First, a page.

Gimmie is now working with over 50 developers (which, combined, have millions of active users), and beta launch titles include Peter Pog, Art Jam Trance, and Ziggurat, among others.
As mentioned above, Tandem is also officially announcing the two startups that were chosen to participate in its winter program, which is still ongoing. Both startups’ products are currently in stealth, so they’re not saying much about them. But, what we have been able to gather is this: The first, called Sift, is an intelligent shopping service, which was co-founded by former executives from Digital Chocolate and VMware. The founders have dubbed their product “a Flipboard for brand promotions.”
The second, Tydy, is an interest-based content discovery service. Tydy was founded by former Opera executives, and plans to offer a better way to filter the droves of content we share on a daily basis, based on customized, personal filtering mechanisms. According to the team, it has struck distribution partnerships to have Tydy be “included on tens of millions of mobile devices for its initial launch.” Obviously, we’re looking forward to learning more, and will share when they’re ready.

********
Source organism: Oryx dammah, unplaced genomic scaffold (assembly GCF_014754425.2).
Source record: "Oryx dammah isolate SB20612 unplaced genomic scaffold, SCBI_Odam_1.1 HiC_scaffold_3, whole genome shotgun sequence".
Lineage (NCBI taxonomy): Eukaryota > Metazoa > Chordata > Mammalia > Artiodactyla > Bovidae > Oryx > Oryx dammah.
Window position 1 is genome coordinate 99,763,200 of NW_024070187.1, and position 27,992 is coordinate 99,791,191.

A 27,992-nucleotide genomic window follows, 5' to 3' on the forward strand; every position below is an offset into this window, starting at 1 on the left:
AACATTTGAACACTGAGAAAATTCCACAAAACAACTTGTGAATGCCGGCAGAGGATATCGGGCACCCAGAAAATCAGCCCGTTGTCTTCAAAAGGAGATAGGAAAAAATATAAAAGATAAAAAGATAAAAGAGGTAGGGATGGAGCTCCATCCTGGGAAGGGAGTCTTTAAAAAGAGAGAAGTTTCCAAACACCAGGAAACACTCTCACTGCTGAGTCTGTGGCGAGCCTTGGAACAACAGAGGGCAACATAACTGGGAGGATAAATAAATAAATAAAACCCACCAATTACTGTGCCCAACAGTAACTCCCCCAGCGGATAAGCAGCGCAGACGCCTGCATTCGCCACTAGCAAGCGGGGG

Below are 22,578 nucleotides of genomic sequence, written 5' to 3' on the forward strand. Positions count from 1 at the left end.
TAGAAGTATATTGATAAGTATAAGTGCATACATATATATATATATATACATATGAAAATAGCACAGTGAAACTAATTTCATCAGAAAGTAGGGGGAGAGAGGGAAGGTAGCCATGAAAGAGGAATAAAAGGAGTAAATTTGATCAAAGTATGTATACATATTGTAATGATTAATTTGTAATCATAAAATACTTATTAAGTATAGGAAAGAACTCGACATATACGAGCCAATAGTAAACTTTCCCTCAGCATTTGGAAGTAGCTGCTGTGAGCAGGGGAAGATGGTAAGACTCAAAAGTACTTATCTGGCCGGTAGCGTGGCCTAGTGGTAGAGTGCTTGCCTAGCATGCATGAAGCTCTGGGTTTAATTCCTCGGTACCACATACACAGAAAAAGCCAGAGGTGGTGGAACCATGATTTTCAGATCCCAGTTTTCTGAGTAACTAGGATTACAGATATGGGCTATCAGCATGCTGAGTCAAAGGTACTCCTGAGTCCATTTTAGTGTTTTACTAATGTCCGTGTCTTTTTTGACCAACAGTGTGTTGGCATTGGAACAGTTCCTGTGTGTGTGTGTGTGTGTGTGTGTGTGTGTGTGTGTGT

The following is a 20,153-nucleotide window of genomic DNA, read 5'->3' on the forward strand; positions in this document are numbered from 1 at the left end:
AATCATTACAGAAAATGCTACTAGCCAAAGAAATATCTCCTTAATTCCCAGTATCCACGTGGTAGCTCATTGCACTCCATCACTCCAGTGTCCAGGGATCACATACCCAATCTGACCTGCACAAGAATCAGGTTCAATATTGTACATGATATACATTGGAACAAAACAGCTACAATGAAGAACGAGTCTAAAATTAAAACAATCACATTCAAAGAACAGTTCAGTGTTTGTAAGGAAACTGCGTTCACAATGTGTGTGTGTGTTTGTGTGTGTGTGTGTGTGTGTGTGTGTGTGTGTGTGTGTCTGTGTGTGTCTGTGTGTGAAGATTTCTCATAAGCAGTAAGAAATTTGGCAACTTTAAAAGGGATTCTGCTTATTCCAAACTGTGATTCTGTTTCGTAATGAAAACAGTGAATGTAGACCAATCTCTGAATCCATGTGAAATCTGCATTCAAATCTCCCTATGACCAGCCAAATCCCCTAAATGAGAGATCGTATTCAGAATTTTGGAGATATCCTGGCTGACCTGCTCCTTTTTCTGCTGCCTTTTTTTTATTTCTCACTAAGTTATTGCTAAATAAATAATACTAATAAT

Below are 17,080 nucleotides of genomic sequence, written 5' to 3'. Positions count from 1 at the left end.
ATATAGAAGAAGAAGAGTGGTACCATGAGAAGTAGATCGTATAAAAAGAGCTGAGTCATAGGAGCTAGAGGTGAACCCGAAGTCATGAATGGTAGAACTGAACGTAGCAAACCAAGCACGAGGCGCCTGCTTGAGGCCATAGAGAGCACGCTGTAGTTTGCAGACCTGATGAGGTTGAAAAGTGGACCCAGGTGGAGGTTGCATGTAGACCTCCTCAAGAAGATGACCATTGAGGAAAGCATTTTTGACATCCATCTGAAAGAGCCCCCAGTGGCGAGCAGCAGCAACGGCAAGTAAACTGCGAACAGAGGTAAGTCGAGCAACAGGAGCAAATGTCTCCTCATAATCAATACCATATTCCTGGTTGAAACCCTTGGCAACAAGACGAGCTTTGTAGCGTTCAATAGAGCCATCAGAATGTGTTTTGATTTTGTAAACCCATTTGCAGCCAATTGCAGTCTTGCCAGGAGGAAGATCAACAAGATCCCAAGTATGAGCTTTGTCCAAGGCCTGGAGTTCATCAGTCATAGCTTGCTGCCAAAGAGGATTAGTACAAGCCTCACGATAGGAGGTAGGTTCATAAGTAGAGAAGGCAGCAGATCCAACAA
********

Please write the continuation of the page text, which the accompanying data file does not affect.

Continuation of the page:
Again, applications for Tandem’s spring class are due by April 3rd at midnight. Apply here.
Tandem is made up of a few entrepreneurs who have founded companies and taken them to liquidity. They now invest their time and money in othersâ€™ early stage software and Internet startups through Tandem. The Tandem team does not consider itself a VC firm. They refer to three primary types of capital that are required to make a startup successful â€“ Financial Capital (money), Human Capital (sweat) and Social Capital (friends). Tandem explains that VCs bring mainly financial capital, some...